Four-time prime minister William Ewart Gladstone (1809-1898) was also a prolific author and enthusiastic scholar of the classics. Gladstone had spent almost two decades in politics prior to his writing the three-volume Studies on Homer and the Homeric Age. This work and the preceding 'On the place of Homer in classical education and in historical inquiry' (1857), reflect Gladstone's interest in the Iliad and the Odyssey, which he read with increasing frequency from the 1830s onward and which he viewed as particularly relevant to modern society. As he relates, he has two objects in the Studies: 'to promote and extend' the study of Homer's 'immortal poems' and 'to vindicate for them ... their just degree both of absolute and, more especially, of relative critical value'. Volume 3 examines Greek polities of this period before returning to the poems themselves, their plots, characters and the beauty of their language.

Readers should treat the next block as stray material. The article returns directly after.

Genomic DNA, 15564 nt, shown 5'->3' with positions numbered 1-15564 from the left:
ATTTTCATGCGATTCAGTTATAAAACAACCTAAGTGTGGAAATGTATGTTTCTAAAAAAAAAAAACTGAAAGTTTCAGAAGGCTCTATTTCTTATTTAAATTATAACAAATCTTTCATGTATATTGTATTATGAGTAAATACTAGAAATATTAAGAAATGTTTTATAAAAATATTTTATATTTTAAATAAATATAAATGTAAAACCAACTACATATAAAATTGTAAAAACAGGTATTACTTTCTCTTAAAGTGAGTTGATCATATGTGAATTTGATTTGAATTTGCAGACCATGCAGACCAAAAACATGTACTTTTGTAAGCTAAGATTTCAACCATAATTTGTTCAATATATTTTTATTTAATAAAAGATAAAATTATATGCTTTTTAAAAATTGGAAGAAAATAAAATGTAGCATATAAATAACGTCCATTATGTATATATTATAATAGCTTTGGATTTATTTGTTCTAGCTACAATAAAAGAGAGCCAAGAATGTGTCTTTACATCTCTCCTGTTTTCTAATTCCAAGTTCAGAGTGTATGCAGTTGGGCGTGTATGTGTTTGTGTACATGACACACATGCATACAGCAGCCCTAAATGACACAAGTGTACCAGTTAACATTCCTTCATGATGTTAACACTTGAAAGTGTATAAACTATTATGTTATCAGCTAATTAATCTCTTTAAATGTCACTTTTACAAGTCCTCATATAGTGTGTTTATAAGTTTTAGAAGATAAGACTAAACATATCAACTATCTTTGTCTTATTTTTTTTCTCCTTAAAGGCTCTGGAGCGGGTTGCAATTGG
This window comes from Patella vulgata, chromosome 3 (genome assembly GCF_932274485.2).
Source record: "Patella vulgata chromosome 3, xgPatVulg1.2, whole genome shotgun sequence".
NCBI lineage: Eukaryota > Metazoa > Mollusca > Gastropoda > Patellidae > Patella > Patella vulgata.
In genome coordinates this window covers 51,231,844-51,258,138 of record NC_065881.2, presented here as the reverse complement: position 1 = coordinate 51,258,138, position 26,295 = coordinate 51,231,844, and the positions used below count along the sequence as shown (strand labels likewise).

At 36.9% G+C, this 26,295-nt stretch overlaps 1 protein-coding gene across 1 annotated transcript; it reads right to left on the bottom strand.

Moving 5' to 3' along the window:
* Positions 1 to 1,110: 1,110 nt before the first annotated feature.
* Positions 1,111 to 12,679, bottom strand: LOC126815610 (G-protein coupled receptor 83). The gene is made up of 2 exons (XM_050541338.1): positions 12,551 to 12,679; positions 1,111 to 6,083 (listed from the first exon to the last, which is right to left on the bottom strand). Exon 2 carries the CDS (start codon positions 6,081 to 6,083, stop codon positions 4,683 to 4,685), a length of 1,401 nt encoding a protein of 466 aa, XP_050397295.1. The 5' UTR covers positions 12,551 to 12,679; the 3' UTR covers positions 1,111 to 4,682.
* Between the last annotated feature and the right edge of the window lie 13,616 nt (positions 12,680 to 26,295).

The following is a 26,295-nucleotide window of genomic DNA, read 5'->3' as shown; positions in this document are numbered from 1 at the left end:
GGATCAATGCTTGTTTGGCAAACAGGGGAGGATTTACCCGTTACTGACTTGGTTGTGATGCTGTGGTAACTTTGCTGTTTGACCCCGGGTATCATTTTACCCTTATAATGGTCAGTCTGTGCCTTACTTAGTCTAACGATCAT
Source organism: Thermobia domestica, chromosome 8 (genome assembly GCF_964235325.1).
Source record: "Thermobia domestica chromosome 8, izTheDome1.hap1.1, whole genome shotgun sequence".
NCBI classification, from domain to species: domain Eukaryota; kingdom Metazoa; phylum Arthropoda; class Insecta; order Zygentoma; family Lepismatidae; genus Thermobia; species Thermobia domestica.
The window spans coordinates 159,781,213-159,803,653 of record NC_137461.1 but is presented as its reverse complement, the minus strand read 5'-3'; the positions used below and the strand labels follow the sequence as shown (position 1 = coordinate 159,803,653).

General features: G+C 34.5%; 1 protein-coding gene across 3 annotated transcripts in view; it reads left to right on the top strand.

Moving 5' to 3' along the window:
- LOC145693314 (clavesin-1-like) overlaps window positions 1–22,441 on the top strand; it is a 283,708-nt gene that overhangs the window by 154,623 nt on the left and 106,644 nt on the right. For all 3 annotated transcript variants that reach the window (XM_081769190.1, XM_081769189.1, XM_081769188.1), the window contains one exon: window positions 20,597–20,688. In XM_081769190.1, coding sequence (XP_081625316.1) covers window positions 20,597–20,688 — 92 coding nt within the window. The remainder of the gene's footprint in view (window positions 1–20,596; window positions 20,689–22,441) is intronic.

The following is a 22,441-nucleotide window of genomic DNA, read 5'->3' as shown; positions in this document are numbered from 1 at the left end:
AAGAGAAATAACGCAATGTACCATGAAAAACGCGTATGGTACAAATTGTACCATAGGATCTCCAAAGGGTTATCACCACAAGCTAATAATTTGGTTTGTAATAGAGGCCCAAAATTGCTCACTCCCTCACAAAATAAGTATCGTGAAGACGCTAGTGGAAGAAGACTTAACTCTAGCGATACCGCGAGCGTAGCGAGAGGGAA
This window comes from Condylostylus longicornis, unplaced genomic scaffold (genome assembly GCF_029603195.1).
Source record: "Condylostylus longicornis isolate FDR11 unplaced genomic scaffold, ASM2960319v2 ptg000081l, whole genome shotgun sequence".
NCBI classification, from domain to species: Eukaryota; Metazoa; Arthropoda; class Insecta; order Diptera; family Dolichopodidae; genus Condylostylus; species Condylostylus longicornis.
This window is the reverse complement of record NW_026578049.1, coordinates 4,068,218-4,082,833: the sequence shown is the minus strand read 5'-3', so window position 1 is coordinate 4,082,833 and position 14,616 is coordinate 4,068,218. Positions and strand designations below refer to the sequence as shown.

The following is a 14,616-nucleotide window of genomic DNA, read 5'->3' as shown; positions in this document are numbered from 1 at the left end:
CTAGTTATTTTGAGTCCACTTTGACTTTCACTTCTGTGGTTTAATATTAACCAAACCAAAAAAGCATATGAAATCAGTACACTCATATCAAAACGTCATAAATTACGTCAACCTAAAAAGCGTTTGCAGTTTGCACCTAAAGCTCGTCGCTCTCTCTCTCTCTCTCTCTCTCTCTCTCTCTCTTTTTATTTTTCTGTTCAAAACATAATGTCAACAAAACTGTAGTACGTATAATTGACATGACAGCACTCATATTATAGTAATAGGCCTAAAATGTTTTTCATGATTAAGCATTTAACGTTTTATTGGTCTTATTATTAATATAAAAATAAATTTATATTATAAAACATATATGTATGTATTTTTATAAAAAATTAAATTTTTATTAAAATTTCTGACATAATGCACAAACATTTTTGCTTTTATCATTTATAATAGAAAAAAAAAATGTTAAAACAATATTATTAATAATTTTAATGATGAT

Part I. Agore, or the Polities of the Homeric Age; Part II. Ilios, the Trojans Compared and Contrasted with the Greeks; Part III. Thalassa, the Outer Geography of the Odyssey; Part IV. Aoidos: 1. On the plot of the Iliad; 2. The sense of beauty in Homer; 3. Homer's perception and use of number; 4. Homer's perception and use of colour; 5. Homer and some of his successors in epic poetry; 6. Some principal Homeric characters in Troy; 7. The declension of the great Homeric characters in the later tradition.
Series: Cambridge Library Collection - Classics : Book 3
Number Of Pages: 648
Published: 10th June 2010
Publisher: Cambridge University Press
Country of Publication: GB
Dimensions (cm): 21.6 x 3.6
Weight (kg): 0.81